What Is a Speedometer?In some vehicles, the speedometer is a circular gauge located on the dashboard, with the smallest numbers at the bottom of the gauge, and increasing steadily as the numbers climb the circle. A needle radiates out from the center of the gauge and points to the number that matches your current speed. Most speedometers have two rows of numbers, indicating the speed in both miles per hour and kilometers per hour. In other vehicles, the speedometer shows your speed digitally, with the number changing as you increase or decrease speed.
A Short History of the SpeedometerThe earliest cars didn’t have speedometers, which wasn’t a problem as most early cars topped out at relatively low speeds and it was easy for drivers to keep their speed under control. By the turn of the 20th century, however, top speeds had increased to around 30 mph, leading to an increase in serious accidents. In response, Otto Schulze invented the first speedometer in 1902. These first speedometers were expensive and difficult to find, but by 1910 carmakers began to offer speedometers as standard equipment.
DID YOU KNOW: Early speedometers had two gauges: one for the driver, which was located on the dashboard, and a larger, exterior gauge on the front side of the vehicle so the police could read your travelling speed.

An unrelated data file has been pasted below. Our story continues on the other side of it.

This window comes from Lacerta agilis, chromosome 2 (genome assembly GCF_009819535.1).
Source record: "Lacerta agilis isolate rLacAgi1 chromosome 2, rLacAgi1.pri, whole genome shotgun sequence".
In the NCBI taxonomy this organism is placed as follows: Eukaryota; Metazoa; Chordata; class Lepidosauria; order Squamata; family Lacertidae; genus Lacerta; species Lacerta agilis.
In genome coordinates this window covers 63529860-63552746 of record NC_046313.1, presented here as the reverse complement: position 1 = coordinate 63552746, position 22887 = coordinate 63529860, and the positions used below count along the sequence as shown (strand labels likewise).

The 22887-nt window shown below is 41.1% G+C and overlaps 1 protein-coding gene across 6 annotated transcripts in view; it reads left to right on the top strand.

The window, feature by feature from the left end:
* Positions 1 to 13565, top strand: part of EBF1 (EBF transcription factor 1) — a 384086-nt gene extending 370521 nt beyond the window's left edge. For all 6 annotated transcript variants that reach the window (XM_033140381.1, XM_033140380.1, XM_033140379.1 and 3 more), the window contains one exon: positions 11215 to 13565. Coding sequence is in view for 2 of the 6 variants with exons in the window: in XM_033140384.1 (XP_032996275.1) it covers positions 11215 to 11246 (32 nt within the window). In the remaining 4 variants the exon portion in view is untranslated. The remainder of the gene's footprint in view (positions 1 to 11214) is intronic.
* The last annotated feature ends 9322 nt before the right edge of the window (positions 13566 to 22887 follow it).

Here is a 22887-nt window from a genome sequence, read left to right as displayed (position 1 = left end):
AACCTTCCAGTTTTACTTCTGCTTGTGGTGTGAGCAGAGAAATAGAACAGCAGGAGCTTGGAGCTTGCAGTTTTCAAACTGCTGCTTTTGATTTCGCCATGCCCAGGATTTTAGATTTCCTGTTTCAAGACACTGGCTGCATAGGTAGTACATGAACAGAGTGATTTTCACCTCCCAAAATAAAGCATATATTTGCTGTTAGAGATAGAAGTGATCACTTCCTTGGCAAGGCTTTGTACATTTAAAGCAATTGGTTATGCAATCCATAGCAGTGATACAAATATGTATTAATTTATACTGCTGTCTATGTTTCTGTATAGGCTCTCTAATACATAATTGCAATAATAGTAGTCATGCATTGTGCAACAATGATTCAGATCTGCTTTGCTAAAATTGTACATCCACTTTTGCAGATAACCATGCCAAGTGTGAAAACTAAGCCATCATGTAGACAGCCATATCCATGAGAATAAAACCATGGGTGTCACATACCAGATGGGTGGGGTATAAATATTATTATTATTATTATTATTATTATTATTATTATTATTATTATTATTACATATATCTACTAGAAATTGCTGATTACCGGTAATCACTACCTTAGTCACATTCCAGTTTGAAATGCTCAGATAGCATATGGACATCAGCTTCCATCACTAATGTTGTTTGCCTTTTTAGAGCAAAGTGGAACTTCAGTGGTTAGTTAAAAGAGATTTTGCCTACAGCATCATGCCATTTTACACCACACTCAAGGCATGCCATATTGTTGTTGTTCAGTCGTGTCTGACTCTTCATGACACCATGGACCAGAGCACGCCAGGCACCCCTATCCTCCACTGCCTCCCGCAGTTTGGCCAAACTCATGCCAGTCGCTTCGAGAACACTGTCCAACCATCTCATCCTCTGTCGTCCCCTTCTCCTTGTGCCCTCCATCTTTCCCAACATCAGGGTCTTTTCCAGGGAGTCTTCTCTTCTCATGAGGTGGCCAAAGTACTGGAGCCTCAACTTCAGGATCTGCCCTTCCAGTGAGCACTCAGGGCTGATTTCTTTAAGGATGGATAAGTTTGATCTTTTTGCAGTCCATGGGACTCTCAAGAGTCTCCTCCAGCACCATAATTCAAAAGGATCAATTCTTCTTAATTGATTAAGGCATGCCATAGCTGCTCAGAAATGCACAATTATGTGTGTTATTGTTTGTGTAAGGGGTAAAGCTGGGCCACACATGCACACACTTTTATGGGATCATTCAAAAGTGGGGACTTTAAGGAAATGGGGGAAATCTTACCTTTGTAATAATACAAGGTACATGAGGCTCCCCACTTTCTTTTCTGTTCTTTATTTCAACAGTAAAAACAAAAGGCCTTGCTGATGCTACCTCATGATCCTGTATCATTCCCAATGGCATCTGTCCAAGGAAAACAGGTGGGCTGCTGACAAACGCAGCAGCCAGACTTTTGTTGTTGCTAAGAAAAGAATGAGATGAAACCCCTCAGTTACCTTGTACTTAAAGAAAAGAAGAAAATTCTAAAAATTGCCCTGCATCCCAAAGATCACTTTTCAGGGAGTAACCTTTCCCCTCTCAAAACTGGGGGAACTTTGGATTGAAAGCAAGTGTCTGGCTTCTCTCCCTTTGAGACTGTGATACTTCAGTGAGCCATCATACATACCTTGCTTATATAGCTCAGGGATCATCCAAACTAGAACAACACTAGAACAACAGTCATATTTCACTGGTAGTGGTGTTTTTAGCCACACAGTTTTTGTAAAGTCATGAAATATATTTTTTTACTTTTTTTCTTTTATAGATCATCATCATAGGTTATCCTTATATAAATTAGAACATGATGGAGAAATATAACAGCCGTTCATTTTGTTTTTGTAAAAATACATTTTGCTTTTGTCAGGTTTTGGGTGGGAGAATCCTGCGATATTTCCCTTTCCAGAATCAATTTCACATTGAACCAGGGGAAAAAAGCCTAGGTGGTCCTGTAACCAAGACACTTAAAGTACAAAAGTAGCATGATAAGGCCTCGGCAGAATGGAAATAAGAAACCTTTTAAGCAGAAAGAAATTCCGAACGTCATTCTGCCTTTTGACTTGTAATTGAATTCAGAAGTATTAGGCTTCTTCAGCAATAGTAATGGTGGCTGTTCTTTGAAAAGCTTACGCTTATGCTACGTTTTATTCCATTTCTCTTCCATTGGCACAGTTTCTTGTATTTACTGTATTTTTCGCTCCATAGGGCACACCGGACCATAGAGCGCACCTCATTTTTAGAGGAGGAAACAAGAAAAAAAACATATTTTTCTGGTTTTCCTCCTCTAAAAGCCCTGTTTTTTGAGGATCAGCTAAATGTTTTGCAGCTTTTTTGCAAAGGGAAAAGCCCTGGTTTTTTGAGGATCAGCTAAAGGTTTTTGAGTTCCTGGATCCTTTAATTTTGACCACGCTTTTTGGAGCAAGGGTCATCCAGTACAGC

Types of Speedometers: Mechanical and Electronic SpeedometersBroadly speaking, there are two types of speedometers: mechanical and electronic. Mechanical speedometers have been around since 1902 and are based on the designs of Otto Schulze. Electronic speedometers are a relatively recent invention and appeared during the 90s.
Mechanical SpeedometersMechanical speedometers are often called eddy-current speedometers because they use magnetic eddy currents to display the speed of your car. Mechanical speedometers are analog devices that attach directly to the transmission shaft of the vehicle. They gave drivers a reliable way to measure their speed at a time when electronic sensors didn’t exist. They consist of several parts:
- the drive cable
- the mandrel
- a spiral gear
- permanent magnet
DID YOU KNOW:Because speed, distance traveled and engine rotation can all be derived from the rotation of the transmission shaft, the drive cable is also linked to the odometer and the tachometer.